Debunking doesn't matter, the Josh Marshallish slime will cling to them forever. As my tiny morsel of balance, I'll quote a bit of this. Let you see those nasty Capitalists at work...


HOUSTON -- In a shuttered J.C. Penney store here, more than 500 job recruits sat at long tables and leafed through packets of information. John Watson, a staffing supervisor for Halliburton Co., welcomed them with a somber introduction.

"I'd like to start out by saying we've already had three deaths on this contract so far," he told the workers, who had signed up to support the U.S. military in Iraq. "If you're getting any pressure from home, if you have any doubt in your mind ... now is the time to tell us. We'll shake hands and get you a plane ticket home."

By the end of that early January week, four of every five recruits would be packing to leave for a one-year stint in Iraq. There, in the largest mobilization of civilians to work in a war zone in U.S. history, they drive trucks, deliver mail, install air conditioners, serve food and cut hair...

Halliburton, which has an open-ended logistics contract with the Army, has 7,000 workers on the ground in Iraq and is bringing another 500 each week to Houston. It posts fliers at truck stops and takes out banner ads on job-listing Web sites. Most recruits come in by word of mouth. So far, Halliburton has plenty of takers...

During a week in Houston, the new hires are trained in the use of chemical-biological weapons suits. They get physicals to make sure they can handle desert living. An accountant explains that they have to spend more than 330 days outside the U.S. to avoid federal income taxes. If the recruits pass their physical and background checks, they are issued military IDs and are dispatched directly from Houston without a trip home for a final goodbye....

"So far, Halliburton has plenty of takers." Sure they do, these are Americans. I wonder how many Belgians are lining up to join the UN in Iraq?

Posted by John Weidner at 9:37 AM

January 29, 2004

wrap-around guys...

Here's a little more from Omar Masry in Bagdhad. (no permalinks, Jan. 29, 2004)

...As for some of the newer soldiers, they amuse when they show up wearing wrap around dark sunglasses. We used to wear them at first but found that you need to be able to establish eye contact with Iraqis if you want to convey your message, whether its while stuck in traffic or discussing issues outside the Amanat (city hall). One newer brigade commander, a Colonel, tried to come off as real hardcore to us and the locals. He wouldn't wave at any of the Iraqis as we gave him a orientation ride. We get stuck in traffic over near the downtown market district and a little girl walks up and says "I love you", amazingly the facade broke and he cracked a smile, even mustered a "salam" back....��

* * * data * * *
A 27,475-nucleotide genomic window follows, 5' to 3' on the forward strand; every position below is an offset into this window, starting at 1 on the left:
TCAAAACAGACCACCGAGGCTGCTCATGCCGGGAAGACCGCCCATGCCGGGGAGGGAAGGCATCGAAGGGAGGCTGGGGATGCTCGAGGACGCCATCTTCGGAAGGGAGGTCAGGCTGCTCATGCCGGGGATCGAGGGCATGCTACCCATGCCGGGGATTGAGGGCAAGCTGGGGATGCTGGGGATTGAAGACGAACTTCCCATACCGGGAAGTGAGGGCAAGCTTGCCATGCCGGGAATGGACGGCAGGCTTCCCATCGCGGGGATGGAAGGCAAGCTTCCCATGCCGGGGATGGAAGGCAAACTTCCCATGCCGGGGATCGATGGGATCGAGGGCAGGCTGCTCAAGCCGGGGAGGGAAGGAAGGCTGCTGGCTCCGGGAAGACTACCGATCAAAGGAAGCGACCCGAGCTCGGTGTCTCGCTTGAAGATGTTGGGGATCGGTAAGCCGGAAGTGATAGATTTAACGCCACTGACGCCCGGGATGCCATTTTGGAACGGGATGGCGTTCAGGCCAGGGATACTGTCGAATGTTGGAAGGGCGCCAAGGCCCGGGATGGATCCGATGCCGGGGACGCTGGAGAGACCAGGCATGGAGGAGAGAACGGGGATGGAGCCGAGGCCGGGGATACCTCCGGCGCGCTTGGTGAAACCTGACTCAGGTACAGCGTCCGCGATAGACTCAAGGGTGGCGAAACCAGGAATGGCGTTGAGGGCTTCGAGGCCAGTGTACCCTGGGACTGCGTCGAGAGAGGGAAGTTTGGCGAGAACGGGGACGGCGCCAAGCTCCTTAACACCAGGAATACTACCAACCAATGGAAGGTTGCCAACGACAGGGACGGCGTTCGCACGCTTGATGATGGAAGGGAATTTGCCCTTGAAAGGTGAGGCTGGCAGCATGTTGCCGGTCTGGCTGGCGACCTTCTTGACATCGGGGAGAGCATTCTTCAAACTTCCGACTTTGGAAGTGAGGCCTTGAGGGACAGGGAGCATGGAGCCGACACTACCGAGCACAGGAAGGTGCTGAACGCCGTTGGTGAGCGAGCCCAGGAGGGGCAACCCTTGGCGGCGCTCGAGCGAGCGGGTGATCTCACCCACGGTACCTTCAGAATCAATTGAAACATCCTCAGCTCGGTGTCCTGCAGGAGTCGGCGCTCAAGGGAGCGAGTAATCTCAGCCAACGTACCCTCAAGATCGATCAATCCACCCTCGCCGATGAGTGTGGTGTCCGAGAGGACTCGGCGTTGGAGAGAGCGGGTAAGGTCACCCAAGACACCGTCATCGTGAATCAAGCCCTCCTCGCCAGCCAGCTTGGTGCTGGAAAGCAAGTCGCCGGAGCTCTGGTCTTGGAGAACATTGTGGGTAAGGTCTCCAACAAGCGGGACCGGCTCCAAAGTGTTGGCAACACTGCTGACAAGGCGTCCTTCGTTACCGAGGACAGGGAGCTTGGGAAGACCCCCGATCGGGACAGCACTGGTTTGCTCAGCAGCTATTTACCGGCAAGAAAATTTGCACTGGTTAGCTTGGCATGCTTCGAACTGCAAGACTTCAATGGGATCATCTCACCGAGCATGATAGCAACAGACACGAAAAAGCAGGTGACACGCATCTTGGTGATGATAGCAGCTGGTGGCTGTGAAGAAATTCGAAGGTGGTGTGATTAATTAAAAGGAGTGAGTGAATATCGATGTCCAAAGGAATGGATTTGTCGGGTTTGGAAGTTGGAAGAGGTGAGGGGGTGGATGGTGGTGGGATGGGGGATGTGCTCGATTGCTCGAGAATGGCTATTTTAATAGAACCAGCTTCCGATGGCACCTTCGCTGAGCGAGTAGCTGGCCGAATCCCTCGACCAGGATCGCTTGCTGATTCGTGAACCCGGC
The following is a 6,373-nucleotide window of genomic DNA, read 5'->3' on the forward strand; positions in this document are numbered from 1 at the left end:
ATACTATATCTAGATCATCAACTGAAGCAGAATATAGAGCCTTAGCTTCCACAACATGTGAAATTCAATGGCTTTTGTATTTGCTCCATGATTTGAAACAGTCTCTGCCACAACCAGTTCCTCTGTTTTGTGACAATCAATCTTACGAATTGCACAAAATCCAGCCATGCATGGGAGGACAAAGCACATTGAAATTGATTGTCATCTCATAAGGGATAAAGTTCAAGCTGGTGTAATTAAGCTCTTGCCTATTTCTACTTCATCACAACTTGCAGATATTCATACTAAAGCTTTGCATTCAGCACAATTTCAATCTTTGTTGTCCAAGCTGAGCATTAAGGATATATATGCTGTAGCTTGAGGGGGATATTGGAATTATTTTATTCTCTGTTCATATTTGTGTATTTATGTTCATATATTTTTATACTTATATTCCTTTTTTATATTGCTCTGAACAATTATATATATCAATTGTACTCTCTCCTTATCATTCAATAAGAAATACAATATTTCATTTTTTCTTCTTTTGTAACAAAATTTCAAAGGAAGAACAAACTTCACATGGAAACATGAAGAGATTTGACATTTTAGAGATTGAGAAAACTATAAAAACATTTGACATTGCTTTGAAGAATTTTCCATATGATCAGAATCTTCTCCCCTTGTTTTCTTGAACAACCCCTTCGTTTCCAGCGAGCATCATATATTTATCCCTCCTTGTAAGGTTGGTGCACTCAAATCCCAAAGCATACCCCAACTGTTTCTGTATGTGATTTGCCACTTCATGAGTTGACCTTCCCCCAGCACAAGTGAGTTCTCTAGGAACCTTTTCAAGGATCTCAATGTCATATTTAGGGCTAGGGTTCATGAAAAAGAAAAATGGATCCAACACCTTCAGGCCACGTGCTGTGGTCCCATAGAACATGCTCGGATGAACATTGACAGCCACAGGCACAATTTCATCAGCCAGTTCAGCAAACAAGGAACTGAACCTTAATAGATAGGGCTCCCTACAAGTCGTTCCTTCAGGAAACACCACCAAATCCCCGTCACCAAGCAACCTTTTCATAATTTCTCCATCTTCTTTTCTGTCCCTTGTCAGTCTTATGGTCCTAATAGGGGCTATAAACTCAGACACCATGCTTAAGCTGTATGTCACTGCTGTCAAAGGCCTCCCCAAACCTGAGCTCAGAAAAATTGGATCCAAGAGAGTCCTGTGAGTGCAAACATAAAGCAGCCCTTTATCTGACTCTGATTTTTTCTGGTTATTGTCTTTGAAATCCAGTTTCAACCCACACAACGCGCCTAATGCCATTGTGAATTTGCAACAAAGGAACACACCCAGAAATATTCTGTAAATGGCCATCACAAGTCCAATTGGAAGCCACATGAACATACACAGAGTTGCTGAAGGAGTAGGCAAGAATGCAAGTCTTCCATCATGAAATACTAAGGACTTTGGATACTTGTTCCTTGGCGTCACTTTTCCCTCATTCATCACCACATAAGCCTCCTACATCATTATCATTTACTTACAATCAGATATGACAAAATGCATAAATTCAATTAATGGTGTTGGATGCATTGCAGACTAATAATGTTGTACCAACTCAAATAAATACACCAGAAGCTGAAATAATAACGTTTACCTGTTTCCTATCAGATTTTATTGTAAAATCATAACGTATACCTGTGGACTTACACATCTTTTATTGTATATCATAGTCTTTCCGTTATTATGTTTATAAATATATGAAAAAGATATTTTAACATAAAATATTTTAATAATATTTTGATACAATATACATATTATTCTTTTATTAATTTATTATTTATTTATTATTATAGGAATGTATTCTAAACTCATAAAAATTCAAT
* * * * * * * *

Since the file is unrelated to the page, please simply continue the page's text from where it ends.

Posted by John Weidner at 6:58 PM

January 27, 2004

A mystery solved...perhaps

Yesterday I blogged about the James Risen article on the disarray in the Iraqi WMD programs.

...After the onset of this "dark ages," Dr. Kay said, Iraqi scientists realized they could go directly to Mr. Hussein and present fanciful plans for weapons programs, and receive approval and large amounts of money. Whatever was left of an effective weapons capability, he said, was largely subsumed into corrupt money-raising schemes by scientists skilled in the arts of lying and surviving in a fevered police state....
That may explain something that was mysterious.

In September 2002 there was a scare because of evidence the Iraqis were developing Aflatoxin as a weapon. It's carcinogenic, and the thought of a cancer-causing terror weapon was especially creepy. But then it turned out that it's extemely carcinogenic in mice, but only mildly so to humans. It's useless as a weapon. (I blogged about it here.)

Well, if you want to sell a terror weapon to Saddam, Aflatoxin is a good bet. Sounds frightful, it's easy to make, and if you spill it it's not going to kill you. And since the results are not expected to happen immediately, it's hard to prove that it's ineffective...

Posted by John Weidner at 7:21 PM

January 26, 2004

In a mood to rattle some teeth...

A friend sent a link to the James Risen NYT article: Ex-Inspector Says C.I.A. Missed Disarray in Iraqi Arms Program. I hesitate to quote it because probably everybody will, but, what the heck...

...From interviews with Iraqi scientists and other sources, he said, his team learned that sometime around 1997 and 1998, Iraq plunged into what he called a "vortex of corruption," when government activities began to spin out of control because an increasingly isolated and fantasy-riven Saddam Hussein had insisted on personally authorizing major projects without input from others.